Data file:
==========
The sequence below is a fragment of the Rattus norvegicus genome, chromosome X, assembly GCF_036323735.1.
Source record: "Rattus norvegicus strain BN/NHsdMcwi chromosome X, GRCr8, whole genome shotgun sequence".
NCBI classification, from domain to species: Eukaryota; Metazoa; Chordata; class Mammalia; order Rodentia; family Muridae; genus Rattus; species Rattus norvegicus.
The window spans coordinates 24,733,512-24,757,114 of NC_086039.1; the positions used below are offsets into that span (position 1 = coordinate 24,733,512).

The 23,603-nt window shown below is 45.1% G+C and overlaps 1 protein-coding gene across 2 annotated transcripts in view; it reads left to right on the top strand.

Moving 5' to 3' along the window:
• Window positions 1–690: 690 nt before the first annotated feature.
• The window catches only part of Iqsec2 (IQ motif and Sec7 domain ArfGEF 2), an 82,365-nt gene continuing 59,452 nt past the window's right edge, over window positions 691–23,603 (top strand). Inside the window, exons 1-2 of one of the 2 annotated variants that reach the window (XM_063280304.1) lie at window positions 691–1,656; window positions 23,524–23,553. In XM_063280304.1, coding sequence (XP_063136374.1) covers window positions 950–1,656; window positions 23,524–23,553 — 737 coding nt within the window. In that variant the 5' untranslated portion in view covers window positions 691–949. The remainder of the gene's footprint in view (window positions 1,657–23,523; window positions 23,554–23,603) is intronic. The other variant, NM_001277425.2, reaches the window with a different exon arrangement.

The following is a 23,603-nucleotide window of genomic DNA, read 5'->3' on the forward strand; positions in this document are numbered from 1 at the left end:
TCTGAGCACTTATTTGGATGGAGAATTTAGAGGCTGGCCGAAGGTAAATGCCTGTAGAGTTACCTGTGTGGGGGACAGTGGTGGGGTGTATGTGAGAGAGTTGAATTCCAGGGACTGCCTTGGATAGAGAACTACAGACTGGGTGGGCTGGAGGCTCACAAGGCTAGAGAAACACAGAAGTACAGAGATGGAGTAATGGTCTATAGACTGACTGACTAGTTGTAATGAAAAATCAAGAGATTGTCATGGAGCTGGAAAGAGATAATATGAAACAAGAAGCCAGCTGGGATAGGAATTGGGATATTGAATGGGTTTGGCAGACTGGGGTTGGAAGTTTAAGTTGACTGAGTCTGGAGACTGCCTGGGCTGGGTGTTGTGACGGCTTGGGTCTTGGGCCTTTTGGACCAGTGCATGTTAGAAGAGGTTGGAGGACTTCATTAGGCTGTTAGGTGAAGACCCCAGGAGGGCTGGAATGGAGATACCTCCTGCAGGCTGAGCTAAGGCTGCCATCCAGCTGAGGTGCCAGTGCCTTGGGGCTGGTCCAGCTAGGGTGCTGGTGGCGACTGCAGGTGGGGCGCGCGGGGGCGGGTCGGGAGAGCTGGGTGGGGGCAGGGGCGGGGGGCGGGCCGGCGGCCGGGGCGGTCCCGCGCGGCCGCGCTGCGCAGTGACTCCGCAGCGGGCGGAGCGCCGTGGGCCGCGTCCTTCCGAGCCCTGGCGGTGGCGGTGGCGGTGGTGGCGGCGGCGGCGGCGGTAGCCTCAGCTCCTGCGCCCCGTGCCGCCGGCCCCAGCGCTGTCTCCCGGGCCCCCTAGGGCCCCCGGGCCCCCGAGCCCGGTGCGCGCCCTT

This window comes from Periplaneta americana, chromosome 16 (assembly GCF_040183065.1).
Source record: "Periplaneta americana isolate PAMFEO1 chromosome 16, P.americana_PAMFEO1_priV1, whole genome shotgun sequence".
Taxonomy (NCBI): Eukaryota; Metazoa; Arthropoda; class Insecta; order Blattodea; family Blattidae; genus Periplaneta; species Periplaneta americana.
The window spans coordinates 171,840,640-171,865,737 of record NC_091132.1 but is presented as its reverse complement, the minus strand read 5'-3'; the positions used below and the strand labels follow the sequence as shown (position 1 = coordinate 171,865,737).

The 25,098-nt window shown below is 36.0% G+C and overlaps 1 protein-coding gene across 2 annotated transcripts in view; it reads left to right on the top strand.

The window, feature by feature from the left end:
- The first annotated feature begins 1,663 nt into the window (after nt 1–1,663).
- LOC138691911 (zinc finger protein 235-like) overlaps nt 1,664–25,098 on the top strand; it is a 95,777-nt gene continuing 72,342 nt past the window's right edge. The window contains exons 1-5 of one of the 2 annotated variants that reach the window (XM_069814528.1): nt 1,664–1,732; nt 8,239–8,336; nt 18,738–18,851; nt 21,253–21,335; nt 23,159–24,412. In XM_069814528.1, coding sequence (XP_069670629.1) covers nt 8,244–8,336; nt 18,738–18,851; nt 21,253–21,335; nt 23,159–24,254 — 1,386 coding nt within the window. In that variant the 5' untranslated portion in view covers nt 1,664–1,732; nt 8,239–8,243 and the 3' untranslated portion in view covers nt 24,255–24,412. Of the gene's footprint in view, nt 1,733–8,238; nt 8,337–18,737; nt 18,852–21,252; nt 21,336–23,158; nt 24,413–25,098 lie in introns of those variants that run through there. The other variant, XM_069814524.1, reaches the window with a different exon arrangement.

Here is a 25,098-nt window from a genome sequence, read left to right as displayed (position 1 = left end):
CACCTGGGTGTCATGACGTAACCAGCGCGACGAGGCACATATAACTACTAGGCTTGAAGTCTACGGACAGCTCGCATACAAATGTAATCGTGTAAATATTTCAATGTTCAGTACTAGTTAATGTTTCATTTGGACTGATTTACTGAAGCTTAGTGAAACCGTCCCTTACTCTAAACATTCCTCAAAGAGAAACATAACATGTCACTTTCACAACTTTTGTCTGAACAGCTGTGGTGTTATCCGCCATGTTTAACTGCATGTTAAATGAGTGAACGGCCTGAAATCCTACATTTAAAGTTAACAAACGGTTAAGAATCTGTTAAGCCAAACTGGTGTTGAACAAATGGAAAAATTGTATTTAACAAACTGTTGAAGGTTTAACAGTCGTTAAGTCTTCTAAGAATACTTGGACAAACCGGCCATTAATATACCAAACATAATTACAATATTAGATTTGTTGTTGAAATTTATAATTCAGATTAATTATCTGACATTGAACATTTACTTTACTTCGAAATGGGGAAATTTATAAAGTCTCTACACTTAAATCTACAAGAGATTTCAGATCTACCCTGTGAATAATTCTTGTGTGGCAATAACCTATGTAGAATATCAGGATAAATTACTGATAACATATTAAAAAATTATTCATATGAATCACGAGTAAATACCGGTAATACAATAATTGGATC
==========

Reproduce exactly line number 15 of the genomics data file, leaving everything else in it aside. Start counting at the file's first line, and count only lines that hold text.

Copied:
The 25,098-nt window shown below is 36.0% G+C and overlaps 1 protein-coding gene across 2 annotated transcripts in view; it reads left to right on the top strand.